Part of the Stewart B. McKinney wildlife preserve in Connecticut, which will be ineligible for restoration funds under the Sandy relief bill passed this week. (Greg Thompson, US Fish & Wildlife Service.)
After much haggling with conservatives, the Senate finally passed a bill on Monday that provided $50.7 billion in relief to people affected by Hurricane Sandy. President Obama signed it late Tuesday.
That’s certainly a good thing—but along the way, the bill got roughed up a little bit in a couple ways that have irritated environmental groups.
The first was a $150 million cut in the amount of money that was originally headed to the National Oceanic and Atmospheric Administration. That agency was going to use the money for coastal reconstruction and land acquisition by granting it to Regional Ocean Partnerships, which are multi-state coalitions formed to better manage ocean coasts that touch many different states.
But Regional Ocean Partnerships are an integral part of Obama’s National Ocean Policy, which he created in 2010—much to the dismay of Congressional Republicans and the oil companies who fund them. They hate the policy because, among other reasons, it creates substantial obstacles to offshore oil drilling.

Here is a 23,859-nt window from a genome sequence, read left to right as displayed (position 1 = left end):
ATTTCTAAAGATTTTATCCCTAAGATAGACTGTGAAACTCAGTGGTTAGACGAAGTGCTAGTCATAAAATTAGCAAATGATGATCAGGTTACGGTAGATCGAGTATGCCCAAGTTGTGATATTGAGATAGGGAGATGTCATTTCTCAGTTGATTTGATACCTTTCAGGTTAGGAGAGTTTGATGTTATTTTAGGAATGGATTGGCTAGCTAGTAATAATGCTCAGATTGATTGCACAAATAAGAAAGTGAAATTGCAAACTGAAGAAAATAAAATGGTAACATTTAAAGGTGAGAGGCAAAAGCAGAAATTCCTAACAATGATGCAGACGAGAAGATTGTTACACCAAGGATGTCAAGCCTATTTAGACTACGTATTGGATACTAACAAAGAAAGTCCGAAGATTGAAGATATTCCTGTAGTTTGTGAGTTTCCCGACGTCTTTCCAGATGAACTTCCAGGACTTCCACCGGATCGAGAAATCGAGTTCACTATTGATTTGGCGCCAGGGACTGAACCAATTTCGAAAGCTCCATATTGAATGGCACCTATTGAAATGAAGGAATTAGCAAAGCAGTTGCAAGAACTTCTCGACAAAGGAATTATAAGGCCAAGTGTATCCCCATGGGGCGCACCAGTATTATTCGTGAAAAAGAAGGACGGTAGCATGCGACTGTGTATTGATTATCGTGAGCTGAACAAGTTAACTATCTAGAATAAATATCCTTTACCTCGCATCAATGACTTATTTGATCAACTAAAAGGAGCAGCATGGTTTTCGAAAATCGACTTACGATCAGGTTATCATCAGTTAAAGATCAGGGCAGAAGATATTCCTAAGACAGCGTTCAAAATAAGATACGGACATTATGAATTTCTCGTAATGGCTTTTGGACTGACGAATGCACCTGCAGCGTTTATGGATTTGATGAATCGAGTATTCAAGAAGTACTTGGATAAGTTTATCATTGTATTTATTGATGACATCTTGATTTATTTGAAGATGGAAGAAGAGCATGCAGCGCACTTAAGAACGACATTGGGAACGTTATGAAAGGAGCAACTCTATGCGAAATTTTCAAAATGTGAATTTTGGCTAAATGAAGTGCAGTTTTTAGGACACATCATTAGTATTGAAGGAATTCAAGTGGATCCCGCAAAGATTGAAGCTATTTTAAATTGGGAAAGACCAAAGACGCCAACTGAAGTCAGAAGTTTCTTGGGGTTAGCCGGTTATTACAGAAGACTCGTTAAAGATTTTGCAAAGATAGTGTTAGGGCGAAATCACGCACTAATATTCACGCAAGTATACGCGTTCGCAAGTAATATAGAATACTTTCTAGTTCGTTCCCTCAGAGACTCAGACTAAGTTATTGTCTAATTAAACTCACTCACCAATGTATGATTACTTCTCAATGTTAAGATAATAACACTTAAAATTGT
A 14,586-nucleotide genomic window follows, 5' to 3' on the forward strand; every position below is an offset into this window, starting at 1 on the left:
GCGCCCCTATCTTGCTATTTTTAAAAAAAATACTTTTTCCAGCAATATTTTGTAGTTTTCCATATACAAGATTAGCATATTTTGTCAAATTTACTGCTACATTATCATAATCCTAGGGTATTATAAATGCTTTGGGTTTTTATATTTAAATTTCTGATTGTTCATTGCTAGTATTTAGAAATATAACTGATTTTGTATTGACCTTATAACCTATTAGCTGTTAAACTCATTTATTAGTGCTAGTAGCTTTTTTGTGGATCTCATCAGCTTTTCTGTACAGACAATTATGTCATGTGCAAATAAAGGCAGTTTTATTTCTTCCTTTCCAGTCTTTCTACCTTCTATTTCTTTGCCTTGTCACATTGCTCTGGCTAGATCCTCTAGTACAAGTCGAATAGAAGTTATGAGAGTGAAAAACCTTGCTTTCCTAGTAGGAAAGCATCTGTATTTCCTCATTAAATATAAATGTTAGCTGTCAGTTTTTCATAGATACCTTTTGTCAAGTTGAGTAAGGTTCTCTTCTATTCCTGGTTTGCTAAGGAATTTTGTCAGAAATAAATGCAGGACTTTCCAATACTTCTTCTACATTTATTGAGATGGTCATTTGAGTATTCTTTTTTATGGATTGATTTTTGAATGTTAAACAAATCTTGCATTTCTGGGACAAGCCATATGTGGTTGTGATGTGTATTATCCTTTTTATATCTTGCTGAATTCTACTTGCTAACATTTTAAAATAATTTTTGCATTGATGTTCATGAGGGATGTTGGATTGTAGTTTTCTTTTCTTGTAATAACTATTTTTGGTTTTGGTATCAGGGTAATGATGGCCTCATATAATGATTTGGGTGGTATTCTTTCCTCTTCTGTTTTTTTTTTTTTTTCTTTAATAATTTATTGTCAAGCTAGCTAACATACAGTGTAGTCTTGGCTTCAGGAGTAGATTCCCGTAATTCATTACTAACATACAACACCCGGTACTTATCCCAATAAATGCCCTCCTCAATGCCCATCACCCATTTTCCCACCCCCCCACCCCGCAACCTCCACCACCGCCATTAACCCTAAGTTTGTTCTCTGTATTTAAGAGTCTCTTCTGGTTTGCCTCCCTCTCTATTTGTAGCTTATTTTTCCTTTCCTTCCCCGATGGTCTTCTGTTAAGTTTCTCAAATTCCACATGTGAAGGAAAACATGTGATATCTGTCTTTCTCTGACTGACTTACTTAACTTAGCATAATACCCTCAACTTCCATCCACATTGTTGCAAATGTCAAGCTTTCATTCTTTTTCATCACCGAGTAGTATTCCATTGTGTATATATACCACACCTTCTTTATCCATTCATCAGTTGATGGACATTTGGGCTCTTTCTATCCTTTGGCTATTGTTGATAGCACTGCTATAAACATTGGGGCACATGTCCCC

Republicans have repeatedly passed amendments barring any money from going to National Ocean Policy implementation, and when House Republicans saw $150 million going to the Regional Ocean Partnerships in the Sandy relief bill, they axed it—even though it only would have gone to coastline restoration. The money was not restored in the final Senate version, and so NOAA has virtually no money to restore sand dunes, coastal wetlands and other areas damaged by Superstorm Sandy.
The National Resources Defense Council, while applauding passage of the bill, blasted the removal of that money as something that will “impede the protection of our oceans and land.”
House Republicans—specifically, Representative Rob Bishop—also added another provision that could hamstring federal efforts to restore damaged coastline. The Bishop amendment to the Sandy relief bill, which remained in the Senate version, prohibits the federal government from using any of the money to acquire new land.